Bill Would Add Gender-Related Identity to Hate Crime Law


With her 7-year-old transgender son on her lap, Elivira Diaz urges the Senate Judiciary Committee to pass SB139. / Photo by PAUL GEORGE

With her 7-year-old transgender son on her lap, Elivira Diaz urges the Senate Judiciary Committee to pass SB139. / Photo by PAUL GEORGE

Sen. Pat Spearman spoke before the Senate Committee on Judiciary on Monday in support of Senate Bill 139, which would make violent crimes against transgendered people a hate crime.

Spearman, who is openly gay, told a story of a hate-motivated attack she suffered when she was 21. A truck full of young white men yelled inflammatory remarks at her and threw glass at her, she said. They turned their truck around to look for her. She escaped by crawling on her belly through a ditch for seven blocks.

As currently in the books, Nevada’s hate crime law requires up to 20 years in prison for those who commit a violent crime due to a victim’s actual or perceived race, color, sexual orientation or mental disability. If passed, SB139 would specifically add gender identity or expression to the list.

Sen. Greg Brower expressed concern that such a bill would simply be symbolic. He asked Spearman if she thought the bill would be a deterrent.

“This is more than symbolic,” Spearman responded. “This is justice.”

There are those that hate so much, Spearman said, that it takes laws and statutes keep them from acting on that hate.

“A person that brings prejudice to a crime,” Spearman said, “has already decided that the victim is not human … We are humanizing a group of marginalized people.”

Lauren Scott, Executive Director of Equality Nevada, spoke before the commission to personally support the bill.

Scott told the stories of transgender people who were brutally murdered because of their gender identity. The accounts included decapitation, mutilation, gang rape and the burning of body parts.

“The right and freedom to express yourself is one of the basic tenets of this great country,” Scott wrote in a letter submitted to the committee. “And one that I served to protect.”

Scott served in the U.S. Air Force for seven years, had Top Secret clearance, and received two achievement medals and a commendation medal — she is also a transgender.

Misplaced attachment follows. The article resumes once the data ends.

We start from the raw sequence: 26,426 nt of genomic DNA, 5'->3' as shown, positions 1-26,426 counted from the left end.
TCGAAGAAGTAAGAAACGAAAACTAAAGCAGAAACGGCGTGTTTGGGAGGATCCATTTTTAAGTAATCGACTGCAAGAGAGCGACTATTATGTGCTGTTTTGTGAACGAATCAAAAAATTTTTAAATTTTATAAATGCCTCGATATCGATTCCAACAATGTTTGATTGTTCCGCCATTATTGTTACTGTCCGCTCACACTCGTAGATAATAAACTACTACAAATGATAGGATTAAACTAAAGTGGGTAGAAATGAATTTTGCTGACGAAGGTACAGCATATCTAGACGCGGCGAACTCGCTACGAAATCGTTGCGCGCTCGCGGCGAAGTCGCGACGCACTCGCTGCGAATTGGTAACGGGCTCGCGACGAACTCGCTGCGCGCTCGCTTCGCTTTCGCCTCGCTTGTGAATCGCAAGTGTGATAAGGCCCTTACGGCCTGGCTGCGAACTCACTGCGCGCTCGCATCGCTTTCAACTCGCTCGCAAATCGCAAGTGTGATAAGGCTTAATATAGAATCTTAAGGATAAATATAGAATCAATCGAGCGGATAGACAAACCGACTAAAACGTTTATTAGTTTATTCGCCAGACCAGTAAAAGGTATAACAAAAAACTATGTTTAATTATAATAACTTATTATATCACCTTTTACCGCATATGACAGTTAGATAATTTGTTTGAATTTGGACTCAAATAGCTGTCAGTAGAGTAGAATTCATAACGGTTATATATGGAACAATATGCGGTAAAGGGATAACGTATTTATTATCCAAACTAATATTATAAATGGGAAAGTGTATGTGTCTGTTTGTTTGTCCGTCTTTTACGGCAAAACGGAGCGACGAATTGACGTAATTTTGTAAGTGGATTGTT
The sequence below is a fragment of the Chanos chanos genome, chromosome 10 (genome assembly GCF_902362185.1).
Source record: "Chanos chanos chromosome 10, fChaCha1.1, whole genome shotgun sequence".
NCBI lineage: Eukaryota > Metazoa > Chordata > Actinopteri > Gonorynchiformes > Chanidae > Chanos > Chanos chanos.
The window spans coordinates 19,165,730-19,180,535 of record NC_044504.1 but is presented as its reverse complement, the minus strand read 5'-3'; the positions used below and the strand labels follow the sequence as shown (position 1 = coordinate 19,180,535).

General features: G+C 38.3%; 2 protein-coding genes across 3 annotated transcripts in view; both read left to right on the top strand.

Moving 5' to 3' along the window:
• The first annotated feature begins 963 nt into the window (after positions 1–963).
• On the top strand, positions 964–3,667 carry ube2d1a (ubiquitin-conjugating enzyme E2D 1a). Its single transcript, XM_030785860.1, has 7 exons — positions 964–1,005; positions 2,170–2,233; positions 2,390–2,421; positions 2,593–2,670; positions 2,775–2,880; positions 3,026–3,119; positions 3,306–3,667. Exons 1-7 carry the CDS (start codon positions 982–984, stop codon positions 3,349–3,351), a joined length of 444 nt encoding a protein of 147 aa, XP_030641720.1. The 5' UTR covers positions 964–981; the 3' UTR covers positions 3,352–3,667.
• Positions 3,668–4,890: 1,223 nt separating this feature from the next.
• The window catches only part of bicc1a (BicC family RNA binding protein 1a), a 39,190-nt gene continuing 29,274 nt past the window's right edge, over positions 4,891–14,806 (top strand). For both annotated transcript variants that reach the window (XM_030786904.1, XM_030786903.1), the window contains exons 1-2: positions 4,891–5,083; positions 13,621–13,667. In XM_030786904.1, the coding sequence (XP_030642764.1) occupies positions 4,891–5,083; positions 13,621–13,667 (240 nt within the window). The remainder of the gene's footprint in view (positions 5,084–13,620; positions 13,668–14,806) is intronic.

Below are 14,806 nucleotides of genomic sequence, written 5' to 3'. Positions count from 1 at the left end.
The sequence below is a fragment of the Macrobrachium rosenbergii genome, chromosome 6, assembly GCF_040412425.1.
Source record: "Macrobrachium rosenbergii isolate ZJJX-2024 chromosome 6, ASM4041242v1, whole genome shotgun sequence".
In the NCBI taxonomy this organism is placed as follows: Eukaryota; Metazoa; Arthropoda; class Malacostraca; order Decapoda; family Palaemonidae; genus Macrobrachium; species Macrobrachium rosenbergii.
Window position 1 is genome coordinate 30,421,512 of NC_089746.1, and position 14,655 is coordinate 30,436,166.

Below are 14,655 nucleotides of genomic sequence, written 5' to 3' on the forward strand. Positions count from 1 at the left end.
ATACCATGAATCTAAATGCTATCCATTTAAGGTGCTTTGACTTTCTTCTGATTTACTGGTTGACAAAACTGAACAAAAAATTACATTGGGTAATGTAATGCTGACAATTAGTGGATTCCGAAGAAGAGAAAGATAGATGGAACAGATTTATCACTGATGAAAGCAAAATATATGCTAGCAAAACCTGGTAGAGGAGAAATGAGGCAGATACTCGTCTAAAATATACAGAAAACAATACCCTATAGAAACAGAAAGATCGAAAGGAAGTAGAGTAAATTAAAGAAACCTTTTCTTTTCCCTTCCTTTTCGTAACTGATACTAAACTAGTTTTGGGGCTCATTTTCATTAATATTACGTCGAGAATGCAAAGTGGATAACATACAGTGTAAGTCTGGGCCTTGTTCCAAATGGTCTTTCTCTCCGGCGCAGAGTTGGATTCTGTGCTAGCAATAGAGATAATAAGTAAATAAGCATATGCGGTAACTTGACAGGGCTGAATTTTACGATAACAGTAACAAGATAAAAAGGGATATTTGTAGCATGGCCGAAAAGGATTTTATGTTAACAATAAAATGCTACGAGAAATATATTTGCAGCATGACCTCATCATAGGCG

Z Shane Zaldivar, a former U.S. Marine, has identified himself as a man for eight years.

“I unfortunately don’t have enough hands to tell you how many of my personal transgender friends have been beaten, have lost their jobs, and have been hurt,” Zaldivar said, “for the mere fact that they changed who they are to reflect what’s on the inside on the outside.”

Salvador said he fears the day that someone in his community will discover he was once a woman and will retaliate.

Committee Chairman Tick Segerblom said he favored the bill, believing that it makes sense legally to have a sentence inhancer for crimes motivated by this type of hate.

After the meeting, Spearman said the bill sends a message that Nevada will not tolerate discrimination.

“I believe that those persons who are motivated by their own prejudices will understand that there are consequences for those actions,” Spearman said.

But she also believes the bill will do more than deter violent crime. It will help humanize transgender Nevadans.

“It will bring from the shadow those people who are in the margins, who are suffering because of people who are prejudice against them,” Spearman said.

“I really hope that this bill will pass,” she added.

The Senate Judicial Committee plans to vote on the bill Mar. 7. Sen. Tick Segerblom said he would like to see it on the senate floor by Mar. 25.

Categories: BILLS